premium 91-93 octane doesnt cost .60 to $1 more to produce vs 87octane either...

Fuel price differences are somewhat regional.. as is the ethanol free availability.
NE Ohio its only available as rec fuel or marina gas at 90 octane. 4.19+~~/gal

if you want to be mind blown check out these gas prices at a local sheetz station.
(blue 88octane is upto 15% ethanol)
IMG_20200611_174920.jpg


Also while some of the gas will evaporate off.. the oil is changed it wont ever go back to exactly what it was before the fuel dilution.
 
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when and where is this? I would love gas prices like that, for 8 months in Laramie, WY during COVID we had $0.79-0.99 per gallon, which was awesome as I traveled a lot more because of it.
Its not current prices..

my point was the e85 ethanol and the 87 octane both cost significantly more than the 88 which is created by mixing those 2 together.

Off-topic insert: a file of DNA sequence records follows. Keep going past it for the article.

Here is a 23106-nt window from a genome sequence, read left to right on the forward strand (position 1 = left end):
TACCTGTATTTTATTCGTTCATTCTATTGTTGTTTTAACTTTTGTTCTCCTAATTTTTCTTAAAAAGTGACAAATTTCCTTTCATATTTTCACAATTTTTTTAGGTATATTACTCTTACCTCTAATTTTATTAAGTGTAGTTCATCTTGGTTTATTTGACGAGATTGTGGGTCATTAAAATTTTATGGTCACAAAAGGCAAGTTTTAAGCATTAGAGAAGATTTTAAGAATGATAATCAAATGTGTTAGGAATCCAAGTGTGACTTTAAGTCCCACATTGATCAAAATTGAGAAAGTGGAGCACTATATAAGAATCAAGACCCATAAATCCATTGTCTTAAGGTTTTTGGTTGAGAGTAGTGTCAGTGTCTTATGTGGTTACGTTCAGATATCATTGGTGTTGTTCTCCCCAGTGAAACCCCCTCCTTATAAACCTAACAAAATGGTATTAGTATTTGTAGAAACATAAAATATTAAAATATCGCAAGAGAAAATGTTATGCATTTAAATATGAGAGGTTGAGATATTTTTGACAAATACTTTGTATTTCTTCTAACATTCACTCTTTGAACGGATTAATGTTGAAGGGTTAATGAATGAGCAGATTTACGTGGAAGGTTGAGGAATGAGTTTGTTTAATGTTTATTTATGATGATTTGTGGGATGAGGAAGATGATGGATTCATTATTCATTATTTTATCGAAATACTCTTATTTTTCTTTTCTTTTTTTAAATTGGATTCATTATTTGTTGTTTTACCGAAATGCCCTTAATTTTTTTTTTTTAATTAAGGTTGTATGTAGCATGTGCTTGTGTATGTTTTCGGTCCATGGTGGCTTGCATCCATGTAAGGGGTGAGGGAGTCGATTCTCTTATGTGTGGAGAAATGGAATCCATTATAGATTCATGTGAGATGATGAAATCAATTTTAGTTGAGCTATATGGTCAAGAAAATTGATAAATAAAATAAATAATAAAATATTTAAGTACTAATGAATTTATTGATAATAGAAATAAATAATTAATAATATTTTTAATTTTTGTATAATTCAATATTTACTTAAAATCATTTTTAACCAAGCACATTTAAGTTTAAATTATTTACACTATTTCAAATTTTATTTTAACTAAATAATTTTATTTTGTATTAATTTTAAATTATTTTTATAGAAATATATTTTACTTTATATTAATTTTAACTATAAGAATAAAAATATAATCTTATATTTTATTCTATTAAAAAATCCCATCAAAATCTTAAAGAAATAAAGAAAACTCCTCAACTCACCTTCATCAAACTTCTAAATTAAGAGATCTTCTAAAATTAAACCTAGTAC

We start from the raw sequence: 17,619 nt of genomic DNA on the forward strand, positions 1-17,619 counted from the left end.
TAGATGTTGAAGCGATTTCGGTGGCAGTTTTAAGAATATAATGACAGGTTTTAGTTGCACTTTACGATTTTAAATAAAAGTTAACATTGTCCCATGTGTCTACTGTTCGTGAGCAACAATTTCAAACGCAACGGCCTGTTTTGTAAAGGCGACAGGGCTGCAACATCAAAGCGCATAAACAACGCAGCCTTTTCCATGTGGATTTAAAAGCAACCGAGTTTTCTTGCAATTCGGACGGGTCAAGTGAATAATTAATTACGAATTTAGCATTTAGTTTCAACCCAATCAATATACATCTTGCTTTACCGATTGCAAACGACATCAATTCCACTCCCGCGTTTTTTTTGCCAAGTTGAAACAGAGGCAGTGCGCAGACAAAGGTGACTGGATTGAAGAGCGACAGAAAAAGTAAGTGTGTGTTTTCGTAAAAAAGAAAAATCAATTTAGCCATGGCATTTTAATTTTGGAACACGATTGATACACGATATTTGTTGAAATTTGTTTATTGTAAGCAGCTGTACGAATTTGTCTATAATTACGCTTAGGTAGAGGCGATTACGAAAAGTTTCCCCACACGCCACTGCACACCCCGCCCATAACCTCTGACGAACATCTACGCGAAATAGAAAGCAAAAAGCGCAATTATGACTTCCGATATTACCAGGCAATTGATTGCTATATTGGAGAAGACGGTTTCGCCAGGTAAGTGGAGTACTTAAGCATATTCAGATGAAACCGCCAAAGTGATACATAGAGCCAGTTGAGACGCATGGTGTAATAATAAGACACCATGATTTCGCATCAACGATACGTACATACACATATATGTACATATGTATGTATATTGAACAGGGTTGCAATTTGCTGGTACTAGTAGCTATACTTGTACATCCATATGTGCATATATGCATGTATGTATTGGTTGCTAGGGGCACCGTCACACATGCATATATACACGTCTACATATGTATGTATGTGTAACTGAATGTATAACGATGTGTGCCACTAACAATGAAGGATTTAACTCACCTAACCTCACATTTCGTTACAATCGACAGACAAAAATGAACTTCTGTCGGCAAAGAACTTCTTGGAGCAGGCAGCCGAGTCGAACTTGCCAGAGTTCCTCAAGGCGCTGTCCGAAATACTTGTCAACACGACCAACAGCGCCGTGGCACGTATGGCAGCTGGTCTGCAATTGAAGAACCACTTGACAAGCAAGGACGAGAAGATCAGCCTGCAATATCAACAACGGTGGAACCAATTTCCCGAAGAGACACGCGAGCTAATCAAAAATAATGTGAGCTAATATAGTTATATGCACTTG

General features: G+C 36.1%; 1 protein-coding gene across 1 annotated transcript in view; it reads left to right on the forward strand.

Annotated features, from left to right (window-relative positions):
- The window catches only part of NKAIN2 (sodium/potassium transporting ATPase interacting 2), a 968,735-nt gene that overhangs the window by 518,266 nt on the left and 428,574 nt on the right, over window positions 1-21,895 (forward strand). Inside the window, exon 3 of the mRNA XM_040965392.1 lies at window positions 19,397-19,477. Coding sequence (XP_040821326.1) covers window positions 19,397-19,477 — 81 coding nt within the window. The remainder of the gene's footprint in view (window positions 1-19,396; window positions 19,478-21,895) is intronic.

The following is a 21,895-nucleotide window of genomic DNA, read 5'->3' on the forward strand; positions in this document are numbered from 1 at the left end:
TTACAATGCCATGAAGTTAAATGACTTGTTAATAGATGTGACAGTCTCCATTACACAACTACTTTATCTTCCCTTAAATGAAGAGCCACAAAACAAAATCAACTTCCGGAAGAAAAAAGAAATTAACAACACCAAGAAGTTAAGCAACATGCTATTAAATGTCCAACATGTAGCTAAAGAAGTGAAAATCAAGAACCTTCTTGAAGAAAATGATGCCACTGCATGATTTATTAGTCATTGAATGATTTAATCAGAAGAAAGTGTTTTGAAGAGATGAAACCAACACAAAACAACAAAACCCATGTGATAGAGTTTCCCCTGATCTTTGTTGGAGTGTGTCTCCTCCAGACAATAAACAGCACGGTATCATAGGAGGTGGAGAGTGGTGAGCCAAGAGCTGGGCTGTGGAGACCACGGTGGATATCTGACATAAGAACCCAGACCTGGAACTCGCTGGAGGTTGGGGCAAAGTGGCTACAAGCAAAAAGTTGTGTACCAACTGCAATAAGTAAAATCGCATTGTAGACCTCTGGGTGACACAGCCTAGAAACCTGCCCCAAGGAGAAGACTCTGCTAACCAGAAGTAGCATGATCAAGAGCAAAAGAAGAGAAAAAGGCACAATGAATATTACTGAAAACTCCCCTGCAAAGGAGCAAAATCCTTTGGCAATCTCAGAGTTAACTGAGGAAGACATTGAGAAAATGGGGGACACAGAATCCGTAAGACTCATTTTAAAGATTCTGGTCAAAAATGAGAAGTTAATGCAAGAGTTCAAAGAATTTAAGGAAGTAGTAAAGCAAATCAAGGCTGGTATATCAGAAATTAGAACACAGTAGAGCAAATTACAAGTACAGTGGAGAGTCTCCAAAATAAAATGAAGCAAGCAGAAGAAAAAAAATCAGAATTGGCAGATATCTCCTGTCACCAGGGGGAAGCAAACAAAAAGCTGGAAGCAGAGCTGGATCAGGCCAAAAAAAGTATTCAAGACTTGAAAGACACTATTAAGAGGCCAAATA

SammyChevelleTypeS3

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premium 91-93 octane doesnt cost .60 to $1 more to produce vs 87octane either...

Fuel price differences are somewhat regional.. as is the ethanol free availability.
NE Ohio its only available as rec fuel or marina gas at 90 octane. 4.19+~~/gal

if you want to be mind blown check out these gas prices at a local sheetz station.
(blue 88octane is upto 15% ethanol)
View attachment 81078

Also while some of the gas will evaporate off.. the oil is changed it wont ever go back to exactly what it was before the fuel dilution.
Why is there an unleaded 88 right next to a regular 87? Is one of them pure or? All we ever had down south is the three on the right and its all 50 to 60 cents a gallon over those prices these days.
 
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Here about 80 miles west of Omaha regular 10% ethanol is 299.9 and 0% ethanol is 30cents more. I really don't know the premium price, as I never use it. My '17 Nissan and my '98 Mustang 3.8l use the 10% stuff and my 65 Mustang and all my OPE use the pure gas stuff. Fo storage of the Mustangs and the OPE I fill the tanks full, and add a strong dose of Stabil to the tank and run it long enough to get it through the fuel systym. Everything works great come spring.